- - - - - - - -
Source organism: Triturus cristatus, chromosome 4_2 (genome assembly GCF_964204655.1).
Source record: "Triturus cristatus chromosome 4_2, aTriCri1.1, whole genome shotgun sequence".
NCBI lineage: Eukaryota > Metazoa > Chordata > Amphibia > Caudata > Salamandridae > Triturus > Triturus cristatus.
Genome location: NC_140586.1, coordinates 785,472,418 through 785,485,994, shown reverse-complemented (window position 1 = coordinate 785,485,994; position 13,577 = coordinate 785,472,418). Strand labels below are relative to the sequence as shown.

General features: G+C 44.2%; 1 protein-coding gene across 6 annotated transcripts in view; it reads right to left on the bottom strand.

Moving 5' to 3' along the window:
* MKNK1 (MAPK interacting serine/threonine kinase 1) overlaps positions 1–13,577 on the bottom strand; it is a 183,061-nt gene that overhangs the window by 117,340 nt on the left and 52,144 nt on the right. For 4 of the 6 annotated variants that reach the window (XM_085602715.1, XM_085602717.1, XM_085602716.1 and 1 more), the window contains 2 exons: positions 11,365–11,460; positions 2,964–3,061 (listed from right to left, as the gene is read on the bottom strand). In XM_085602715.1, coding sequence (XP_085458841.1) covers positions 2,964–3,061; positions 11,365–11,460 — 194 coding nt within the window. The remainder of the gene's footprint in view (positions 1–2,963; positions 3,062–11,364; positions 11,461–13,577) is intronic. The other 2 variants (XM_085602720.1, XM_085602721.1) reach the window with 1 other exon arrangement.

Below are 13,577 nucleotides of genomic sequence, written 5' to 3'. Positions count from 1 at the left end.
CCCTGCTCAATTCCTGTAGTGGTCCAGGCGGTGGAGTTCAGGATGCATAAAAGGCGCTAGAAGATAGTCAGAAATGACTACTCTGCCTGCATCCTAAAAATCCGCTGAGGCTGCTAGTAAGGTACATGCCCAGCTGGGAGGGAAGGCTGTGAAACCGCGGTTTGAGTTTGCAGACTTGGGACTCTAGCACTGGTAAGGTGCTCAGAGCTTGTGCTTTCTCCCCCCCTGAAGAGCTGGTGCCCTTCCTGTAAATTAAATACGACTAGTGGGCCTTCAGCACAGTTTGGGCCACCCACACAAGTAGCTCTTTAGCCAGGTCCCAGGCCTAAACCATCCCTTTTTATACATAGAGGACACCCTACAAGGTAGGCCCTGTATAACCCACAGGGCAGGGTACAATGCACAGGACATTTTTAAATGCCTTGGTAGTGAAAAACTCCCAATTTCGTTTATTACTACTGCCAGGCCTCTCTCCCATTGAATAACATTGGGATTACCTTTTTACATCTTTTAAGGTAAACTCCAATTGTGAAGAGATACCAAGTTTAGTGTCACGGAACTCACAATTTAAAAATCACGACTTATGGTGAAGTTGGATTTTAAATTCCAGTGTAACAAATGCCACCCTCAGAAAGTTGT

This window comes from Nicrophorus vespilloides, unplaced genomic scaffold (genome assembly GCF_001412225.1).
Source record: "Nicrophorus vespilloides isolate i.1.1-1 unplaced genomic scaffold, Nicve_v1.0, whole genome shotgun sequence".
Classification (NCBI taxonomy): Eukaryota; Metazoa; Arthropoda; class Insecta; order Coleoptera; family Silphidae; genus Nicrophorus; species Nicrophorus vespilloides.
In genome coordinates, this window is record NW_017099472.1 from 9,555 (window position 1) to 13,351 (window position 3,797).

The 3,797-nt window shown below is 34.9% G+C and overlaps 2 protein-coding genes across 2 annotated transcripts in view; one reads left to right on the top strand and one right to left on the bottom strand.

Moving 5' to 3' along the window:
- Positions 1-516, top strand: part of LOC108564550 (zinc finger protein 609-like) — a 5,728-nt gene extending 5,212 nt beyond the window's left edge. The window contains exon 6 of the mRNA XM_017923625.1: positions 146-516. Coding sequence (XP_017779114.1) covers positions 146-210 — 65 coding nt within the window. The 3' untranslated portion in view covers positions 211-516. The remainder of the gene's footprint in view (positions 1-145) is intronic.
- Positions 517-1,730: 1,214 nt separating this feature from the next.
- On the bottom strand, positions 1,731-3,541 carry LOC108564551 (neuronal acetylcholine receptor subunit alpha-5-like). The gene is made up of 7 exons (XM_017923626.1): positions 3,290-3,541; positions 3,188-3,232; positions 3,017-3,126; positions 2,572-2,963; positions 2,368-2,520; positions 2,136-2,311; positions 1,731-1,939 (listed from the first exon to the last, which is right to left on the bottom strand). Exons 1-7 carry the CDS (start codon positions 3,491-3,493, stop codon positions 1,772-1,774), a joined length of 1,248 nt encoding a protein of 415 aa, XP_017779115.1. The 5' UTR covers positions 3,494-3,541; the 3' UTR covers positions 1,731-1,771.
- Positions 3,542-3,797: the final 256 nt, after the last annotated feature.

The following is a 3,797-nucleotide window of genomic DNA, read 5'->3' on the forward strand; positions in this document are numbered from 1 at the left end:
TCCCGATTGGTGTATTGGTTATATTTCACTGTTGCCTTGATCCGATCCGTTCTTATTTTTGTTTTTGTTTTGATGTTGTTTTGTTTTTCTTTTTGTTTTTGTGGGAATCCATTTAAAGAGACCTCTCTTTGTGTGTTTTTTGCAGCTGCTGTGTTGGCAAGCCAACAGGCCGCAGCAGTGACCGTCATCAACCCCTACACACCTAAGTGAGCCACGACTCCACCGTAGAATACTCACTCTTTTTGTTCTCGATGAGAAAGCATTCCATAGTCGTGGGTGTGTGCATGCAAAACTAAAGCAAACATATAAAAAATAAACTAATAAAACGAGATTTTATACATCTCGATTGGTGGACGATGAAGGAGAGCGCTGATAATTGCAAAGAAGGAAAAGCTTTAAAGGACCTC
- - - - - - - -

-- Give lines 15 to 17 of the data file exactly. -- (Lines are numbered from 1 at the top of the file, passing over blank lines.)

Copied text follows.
Moving 5' to 3' along the window:
- Positions 1-516, top strand: part of LOC108564550 (zinc finger protein 609-like) — a 5,728-nt gene extending 5,212 nt beyond the window's left edge. The window contains exon 6 of the mRNA XM_017923625.1: positions 146-516. Coding sequence (XP_017779114.1) covers positions 146-210 — 65 coding nt within the window. The 3' untranslated portion in view covers positions 211-516. The remainder of the gene's footprint in view (positions 1-145) is intronic.
- Positions 517-1,730: 1,214 nt separating this feature from the next.